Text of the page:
I search the tops of yellow pine while my

fingers reach, catch, pinch my father’s

determined-to-rise smoke.


Long before AC African people did the

math: how to cool down the hot air of

South Carolina?


If I could descend, without being trotted

out by some roughrider driven by his

submarine dreams, this is what I’d take

my time and scribble into the three-tiered,

white créme wedding cake:


Filibuster. States’ Rights. The Grand Inquisition

of the great Thurgood Marshall. This wedding

reception would not have been possible without

the Civil Rights Act of 1957 (opposed by



The Dixiecrat senator has not worn his

sandy seersucker fedora to the vows.

The top of Strom Thurmond’s bald head

reveals a birthmark tattooed in contrapposto

pose: Segregation Forever.


All my life he has been the face of hatred;

the blue eyes of the Confederate flag,

the pasty bald of white men pulling wooly

heads up into the dark skirts of trees,

the sharp, slobbering, amber teeth of

German shepherds, still clenched inside

the tissue-thin, (still marching), band-leader

legs of Black schoolteachers, the single-

minded pupae growing between the legs of

white boys crossing the tracks, ready to

force Black girls into fifth-grade positions,

Palmetto state-sanctioned sex 101.


I didn’t want to dance with him.


My young cousin arrives at my elbow.

Her beautiful lips the color of soft-skin

mangoes. She pulls, teasing the stitches

of my satin bridesmaid gown, “You better

go on down there and dance with Strom—

while he still has something left.”


I don’t tell her it is unsouthern for her

to call him by his first name, as if they

are familiar. I don’t tell her: To bear

witness to marriage is to believe that

everything moving through the sweet

wedding air can be confidently, left—

to Love.


I stand on the landing high above the

beginnings of Love, holding a plastic

champagne flute, drinking in the warm

June air of South Carolina. I hear my

youngest brother’s top hat joy. Looking

down I find him, deep in the giddy crowd,

modern, integrated, interpretive.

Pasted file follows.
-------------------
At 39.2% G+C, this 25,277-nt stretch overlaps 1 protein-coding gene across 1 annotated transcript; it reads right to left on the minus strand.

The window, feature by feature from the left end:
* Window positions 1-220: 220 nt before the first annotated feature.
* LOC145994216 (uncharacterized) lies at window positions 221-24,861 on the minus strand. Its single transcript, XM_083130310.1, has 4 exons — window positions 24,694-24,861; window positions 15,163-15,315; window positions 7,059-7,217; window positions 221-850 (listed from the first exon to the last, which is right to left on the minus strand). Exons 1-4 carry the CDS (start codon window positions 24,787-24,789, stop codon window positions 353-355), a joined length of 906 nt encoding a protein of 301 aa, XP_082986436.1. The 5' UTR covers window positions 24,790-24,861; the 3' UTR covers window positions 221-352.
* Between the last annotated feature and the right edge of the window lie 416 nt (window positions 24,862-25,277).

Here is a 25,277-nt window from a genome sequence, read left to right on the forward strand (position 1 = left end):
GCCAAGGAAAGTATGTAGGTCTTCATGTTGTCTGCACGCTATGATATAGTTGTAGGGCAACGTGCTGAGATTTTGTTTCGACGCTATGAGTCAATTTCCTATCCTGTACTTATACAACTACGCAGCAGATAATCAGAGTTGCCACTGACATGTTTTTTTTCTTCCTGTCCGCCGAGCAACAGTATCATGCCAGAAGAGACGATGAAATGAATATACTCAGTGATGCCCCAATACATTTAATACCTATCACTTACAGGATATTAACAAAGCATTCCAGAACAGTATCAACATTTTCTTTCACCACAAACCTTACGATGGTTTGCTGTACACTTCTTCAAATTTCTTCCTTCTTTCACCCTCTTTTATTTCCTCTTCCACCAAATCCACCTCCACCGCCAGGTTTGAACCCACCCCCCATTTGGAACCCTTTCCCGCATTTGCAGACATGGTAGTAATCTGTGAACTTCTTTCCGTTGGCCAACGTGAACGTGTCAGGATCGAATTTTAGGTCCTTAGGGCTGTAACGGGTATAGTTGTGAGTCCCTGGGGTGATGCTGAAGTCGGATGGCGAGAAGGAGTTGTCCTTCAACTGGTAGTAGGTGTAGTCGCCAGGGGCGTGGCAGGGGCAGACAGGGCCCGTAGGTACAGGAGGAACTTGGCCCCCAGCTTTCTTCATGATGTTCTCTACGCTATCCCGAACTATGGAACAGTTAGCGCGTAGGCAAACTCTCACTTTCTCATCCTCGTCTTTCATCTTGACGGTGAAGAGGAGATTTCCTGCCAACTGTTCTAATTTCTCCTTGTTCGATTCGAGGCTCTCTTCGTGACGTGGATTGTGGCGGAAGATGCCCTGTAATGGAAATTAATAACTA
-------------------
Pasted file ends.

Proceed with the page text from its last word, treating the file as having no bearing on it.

For ten seconds I consider dancing with

Strom. His Confederate hands touch

every shoulder, finger, back that I love.

I listen to the sound of Black laughter

shimmying. All worry floats beyond

the gurgling submarine bubbles,

the white railing, every drop of

champagne air.


I close my eyes and Uncle Freddie

appears out of a baby’s breath of fog.

(The dead are never porch bound.)

He moves with ease where I cannot.

He walks out on the rice-thrown air,

heaving a lightning bolt instead of

a wave. Suddenly, there is a table set,

complete with 1963 dining room stars,

they twinkle twinkle up & behind him.

Thelonious, Martin, Malcolm, Nina,

Dakota, all mouths Negro wide &

open have come to sing me down.

His tattered almanac sleeps curled like

a wintering slug in his back pocket.

His dark Dogon eyes jet to the scene

below, then zoom past me until they are

lost in the waning sugilite sky. Turning

in the shadows of the wheat fields,

he whispers a truth plucked from

the foreword tucked in his back pocket:

Veritas: Black people will forgive you

quicker than you can say Orangeburg



History does not keep books on the

handiwork of slaves. But the enslaved

who built this Big House, long before

I arrived for this big wedding, knew

the power of a porch.


This native necessity of nailing down

a place, for the cooling off of air,

in order to lift the friendly, the kindly,

the so politely, the in-love-ly, jubilant,

into the arms of the grand peculiar,

for the greater good of

the public spectacular:



giving us


by Nikky Finney
 from Head Off & Split
courtesy New York Public Library